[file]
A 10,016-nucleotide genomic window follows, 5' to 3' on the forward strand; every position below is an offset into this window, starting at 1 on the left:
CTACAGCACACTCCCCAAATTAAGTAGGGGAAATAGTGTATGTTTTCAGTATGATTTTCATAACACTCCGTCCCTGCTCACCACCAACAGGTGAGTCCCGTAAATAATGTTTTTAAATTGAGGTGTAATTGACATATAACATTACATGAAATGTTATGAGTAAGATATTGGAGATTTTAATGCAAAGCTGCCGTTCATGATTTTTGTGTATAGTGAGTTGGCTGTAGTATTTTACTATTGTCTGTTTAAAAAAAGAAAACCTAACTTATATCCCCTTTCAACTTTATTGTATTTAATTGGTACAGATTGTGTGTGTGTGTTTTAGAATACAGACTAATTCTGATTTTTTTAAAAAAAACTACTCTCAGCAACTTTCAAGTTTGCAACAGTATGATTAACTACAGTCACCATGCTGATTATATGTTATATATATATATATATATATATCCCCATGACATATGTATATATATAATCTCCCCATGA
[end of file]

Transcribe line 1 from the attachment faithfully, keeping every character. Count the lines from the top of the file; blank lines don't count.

A 10,016-nucleotide genomic window follows, 5' to 3' on the forward strand; every position below is an offset into this window, starting at 1 on the left: